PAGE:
Medical Loss Ratio and other Confusions

A revealing phrase: “Medical Loss Ratio,” is the health insurance industry’s jargon for percentage of premiums spent on medical claims. The critical word “loss” amounts to a negative self-perception of the industry’s mission. The rest of the money they acquire from you and me is spent on “administrative” costs such as negotiating with providers such items as approval for tests, operations, referrals, the cost of billing, and employee salaries, bonuses, marketing, and company and shareholder profits. This overhead has long been reported by many authorities-and companies- to be around 15%, supposedly leaving 85% of your health care costs, their medical loss ratio, to pay your medical, hospital, drug, and other health-related bills.

But a new Senate analysis suggests that for-profit insurance companies are spending much less than that on patient care, especially for policies sold to individuals and small businesses. According to the New York Times, as little as 66 cents of each dollar paid in premiums goes toward doctor and hospital bills, while the rest covers administrative expenses, marketing and company profits.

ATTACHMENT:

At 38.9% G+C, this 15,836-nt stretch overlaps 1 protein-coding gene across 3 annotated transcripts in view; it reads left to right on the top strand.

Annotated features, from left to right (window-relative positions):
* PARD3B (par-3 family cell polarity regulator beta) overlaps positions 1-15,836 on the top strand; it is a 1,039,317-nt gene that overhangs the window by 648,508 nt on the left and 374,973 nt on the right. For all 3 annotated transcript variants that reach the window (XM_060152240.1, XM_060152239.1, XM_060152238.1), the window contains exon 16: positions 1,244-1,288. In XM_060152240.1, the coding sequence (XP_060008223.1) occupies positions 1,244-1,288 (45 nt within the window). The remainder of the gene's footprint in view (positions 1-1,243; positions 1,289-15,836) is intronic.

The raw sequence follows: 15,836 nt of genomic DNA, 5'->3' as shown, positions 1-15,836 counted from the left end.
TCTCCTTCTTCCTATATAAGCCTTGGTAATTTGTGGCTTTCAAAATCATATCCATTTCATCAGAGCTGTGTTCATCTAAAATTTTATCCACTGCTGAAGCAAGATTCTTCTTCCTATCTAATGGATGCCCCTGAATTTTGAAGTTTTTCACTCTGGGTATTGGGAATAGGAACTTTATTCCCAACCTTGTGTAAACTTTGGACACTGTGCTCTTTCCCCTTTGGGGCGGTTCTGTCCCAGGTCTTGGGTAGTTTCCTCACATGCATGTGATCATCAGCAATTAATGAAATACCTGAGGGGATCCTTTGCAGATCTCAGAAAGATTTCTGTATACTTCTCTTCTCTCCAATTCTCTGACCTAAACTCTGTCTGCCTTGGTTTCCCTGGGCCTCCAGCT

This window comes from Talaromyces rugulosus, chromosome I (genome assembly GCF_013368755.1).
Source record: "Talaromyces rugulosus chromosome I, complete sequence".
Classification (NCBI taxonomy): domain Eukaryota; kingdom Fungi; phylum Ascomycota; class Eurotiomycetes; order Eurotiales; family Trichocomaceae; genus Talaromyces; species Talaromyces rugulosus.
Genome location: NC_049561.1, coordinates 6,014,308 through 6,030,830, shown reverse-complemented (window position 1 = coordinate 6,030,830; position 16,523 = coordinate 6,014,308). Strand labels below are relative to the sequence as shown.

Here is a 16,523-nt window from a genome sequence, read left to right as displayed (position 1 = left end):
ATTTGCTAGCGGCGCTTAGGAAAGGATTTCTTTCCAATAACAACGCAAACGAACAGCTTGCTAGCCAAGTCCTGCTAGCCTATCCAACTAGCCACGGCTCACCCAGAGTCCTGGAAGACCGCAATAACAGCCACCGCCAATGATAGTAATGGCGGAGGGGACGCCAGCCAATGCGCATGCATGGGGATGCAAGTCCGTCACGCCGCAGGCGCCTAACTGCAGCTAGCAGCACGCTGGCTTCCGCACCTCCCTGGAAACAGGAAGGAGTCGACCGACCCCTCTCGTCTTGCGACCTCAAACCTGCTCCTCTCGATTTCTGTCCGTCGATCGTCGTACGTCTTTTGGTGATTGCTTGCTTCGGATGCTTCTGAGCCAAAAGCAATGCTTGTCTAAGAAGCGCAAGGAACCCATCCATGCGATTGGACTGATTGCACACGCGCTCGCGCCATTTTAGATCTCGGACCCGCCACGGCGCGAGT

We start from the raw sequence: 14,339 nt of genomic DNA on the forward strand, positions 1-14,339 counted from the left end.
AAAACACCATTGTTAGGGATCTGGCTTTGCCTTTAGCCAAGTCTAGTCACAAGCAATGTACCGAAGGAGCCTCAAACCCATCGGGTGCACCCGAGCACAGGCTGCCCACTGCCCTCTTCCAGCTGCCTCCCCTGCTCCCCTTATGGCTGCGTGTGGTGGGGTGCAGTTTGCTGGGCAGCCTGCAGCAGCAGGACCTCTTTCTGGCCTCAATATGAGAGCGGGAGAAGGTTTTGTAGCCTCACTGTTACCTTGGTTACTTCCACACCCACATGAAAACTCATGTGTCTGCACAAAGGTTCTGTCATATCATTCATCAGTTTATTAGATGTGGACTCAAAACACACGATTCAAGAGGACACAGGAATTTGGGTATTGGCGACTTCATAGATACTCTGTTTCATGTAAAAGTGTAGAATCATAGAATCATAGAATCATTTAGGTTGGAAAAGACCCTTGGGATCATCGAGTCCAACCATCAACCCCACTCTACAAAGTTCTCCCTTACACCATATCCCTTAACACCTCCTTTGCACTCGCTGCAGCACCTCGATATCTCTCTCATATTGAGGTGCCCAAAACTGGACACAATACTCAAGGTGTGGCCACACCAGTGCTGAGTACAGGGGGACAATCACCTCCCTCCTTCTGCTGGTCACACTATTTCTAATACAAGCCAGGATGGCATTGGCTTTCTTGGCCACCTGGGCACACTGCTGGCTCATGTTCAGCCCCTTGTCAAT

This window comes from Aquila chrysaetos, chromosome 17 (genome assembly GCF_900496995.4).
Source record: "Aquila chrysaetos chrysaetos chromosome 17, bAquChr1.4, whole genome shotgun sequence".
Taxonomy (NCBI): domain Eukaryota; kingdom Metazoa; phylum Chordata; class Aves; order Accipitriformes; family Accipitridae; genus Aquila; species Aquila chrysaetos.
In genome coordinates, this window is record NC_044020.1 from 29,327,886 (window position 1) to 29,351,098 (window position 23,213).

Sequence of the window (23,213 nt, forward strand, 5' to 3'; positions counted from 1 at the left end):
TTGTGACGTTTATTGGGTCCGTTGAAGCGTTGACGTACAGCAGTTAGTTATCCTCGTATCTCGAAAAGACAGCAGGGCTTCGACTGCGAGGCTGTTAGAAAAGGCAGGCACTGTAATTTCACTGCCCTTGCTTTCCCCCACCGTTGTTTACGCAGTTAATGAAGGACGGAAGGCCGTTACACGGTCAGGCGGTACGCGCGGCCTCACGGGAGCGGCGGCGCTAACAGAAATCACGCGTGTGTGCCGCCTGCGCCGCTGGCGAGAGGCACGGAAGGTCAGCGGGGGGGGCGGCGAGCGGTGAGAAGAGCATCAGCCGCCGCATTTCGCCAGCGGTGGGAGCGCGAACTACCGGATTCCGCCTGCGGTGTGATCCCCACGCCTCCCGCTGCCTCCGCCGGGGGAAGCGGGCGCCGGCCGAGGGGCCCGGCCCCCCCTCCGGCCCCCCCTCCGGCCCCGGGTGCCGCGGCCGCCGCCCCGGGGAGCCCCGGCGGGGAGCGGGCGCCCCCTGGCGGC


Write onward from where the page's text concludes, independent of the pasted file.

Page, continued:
The data come from an analysis of regulatory filings by the Senate Commerce Committee from the largest for-profit companies, including WellPoint, the UnitedHealth Group, Aetna and Cigna. They spent about 74 cents out of every dollar on medical care in the individual market, according to the information released by Senator John D. Rockefeller IV, chairman of the commerce committee.

But according to this source, Medicare’s claim that their overhead costs are only 2%-5% is clearly disingenuous since they do not count the (unknown) cost of all the Government unfunded mandates, rules, and regulations on medical providers, let alone insurers. This paper empire imposes huge costs, which of course are passed on to patients and taxpayers. But then so do the insurance companies impose regulatory costs-theirs and the Government’s. These too are passed on to patients (and taxpayers.) The total cost of all this federal regulation is unknown and probably impossible to calculate.

Still, as Senator Rockefeller said in a recent statement, the insurers “need to tell us how they are spending their customers’ money. Are they spending it to make people well when they are sick and keep them healthy?” he asked. “Or is the money they charge going to profits, to executive salaries, and to figuring out how to deny care to people when they really need it?”

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